We’ve just made it through our annual exercise in self-flagellation known as “tax filing season.” And who’s fault is that? Don’t blame the IRS, blame the Congress that wrote the four million-odd words that make up the tax code. So it’s always refreshing to see someone inside that particular lion’s den take a critical look at what Congress has wrought.
Jeff Flake is a freshman Senator from Arizona who’s not interested in taking responsibility for the current system, which was written mainly by men who came of age when Packards and Studebakers filled the streets. This month, he issued a report called “Tax Rackets” that takes aim at so-called “outlandish loopholes” that taxpayers like alpaca farmers, magazine publishers, and golf course operators use to legally lower their bills.
Flake shovels a steaming load of scorn on Section 45 credits for programs to create energy from “open loop biomass” — otherwise known as chicken “litter.” Chicken farmers in the DelMarVa peninsula, which includes Delaware, Maryland’s eastern shore, and the Virginia peninsula, produce 550,000 tons of droppings every year. They’ve been using it for fertilizer. But now the runoff is polluting Chesapeake Bay. So the area’s representatives hatched legislation offering tax credits for selling the “litter” to power plants.
The problem, says Flake, is that the initiative isn’t “everything it was cracked up to be.” There are already plenty of government subsidies for poop-to-power programs. (Flake’s words, not ours.) But nobody seems to want them. “Plans to build the power plants have ruffled the feathers of the very taxpayers being forced to subsidize the energy they would produce. The squawking by citizens caused one “litter-to-energy” producer to scratch plans to build plants in Virginia, North Carolina, and Georgia.” Flake concludes that, “subsidizing energy companies for producing poultry poop power is a bird brained idea that smells like a rotten egg.”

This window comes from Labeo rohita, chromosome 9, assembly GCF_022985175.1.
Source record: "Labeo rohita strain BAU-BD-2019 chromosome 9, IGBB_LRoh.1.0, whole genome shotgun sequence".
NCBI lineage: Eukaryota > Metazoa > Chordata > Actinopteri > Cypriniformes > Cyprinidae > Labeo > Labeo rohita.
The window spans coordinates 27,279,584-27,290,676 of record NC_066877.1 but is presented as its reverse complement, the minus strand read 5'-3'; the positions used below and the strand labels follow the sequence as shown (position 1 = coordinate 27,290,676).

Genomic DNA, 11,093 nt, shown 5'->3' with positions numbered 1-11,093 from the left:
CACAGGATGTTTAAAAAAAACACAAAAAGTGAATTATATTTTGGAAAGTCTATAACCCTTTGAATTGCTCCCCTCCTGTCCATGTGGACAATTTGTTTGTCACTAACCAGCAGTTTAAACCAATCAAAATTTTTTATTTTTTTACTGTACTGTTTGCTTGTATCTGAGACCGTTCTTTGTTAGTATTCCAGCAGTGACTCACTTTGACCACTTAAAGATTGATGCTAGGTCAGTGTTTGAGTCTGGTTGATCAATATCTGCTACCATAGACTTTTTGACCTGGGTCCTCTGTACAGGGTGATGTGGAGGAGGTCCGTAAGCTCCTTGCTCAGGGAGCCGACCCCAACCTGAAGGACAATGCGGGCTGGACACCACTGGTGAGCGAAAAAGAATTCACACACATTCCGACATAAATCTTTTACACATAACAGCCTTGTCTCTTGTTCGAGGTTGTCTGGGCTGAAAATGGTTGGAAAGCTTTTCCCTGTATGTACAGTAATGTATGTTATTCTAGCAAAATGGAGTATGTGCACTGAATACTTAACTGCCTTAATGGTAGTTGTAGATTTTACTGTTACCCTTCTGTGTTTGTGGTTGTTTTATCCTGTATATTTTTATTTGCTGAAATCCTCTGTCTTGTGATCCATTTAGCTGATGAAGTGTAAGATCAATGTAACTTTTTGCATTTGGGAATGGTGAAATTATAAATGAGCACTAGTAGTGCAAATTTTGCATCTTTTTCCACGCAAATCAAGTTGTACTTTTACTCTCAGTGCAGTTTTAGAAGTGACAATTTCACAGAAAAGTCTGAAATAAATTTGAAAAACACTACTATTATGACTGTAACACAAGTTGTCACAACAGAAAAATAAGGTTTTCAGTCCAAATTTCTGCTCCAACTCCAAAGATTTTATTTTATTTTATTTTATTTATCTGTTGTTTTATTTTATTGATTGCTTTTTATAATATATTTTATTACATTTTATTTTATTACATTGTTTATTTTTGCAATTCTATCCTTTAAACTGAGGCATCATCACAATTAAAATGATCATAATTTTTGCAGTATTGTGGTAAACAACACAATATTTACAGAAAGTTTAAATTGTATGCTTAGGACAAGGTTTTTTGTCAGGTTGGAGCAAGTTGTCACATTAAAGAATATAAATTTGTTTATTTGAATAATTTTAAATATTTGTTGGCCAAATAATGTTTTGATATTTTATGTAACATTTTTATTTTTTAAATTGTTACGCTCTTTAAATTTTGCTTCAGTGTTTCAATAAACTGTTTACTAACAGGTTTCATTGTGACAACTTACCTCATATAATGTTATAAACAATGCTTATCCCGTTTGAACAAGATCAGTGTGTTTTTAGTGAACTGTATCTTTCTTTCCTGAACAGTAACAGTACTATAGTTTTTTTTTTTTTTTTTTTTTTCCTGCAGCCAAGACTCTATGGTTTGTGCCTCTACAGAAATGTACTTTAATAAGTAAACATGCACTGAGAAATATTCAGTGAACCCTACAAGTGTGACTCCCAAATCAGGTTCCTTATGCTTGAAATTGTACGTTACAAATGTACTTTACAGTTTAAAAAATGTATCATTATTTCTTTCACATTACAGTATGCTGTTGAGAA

Flake also fires shots at the developers of American Dreamland, who are requesting tax-subsidized municipal bonds to finish a $5 billion mall in (where else) New Jersey. We’re not talking your usual soulless suburban shopping center here. Dreamland will include three million square feet of space, 30,000 parking spots, 450 shops and restaurants, an indoor waterpark, a roller coaster, a Ferris wheel, and an 800-foot indoor ski slope. Developers claim it will create 11,000 jobs and generate $1.5 billion in annual sales. What’s not to like?
Except . . . two developers already dropped $2 billion on the boondoggle before slinking off in defeat. The third one wants a billion more in subsidized bonds to cross the finish line. It’s going up in the only county left in America that still outlaws shopping on Sunday. And millions of shoppers are giving up entirely on mall traffic, mall crowds, and mall hype to order online. The latest developer boasts that “it’s going to be the No. 1 tourist destination, bar none, in the world.” (But he can’t actually believe that, can he?)
Flake says the subsidies he’s exposed will cost taxpayers $50 billion over the next decade. The challenge from his perspective is getting Congress to do something about it. It’s been years since Congress could even walk and chew gum at the same time, and legislation today moves slower than geology.
Good thing there’s a silver lining lurking deep inside this story. Sure, the current code is a mess. But at least we understand it. So you don’t have to pour your hard-earned dollars into poop-to-power programs to pay less. You just need a plan. So call us, and see how much more you can take to the newest mall!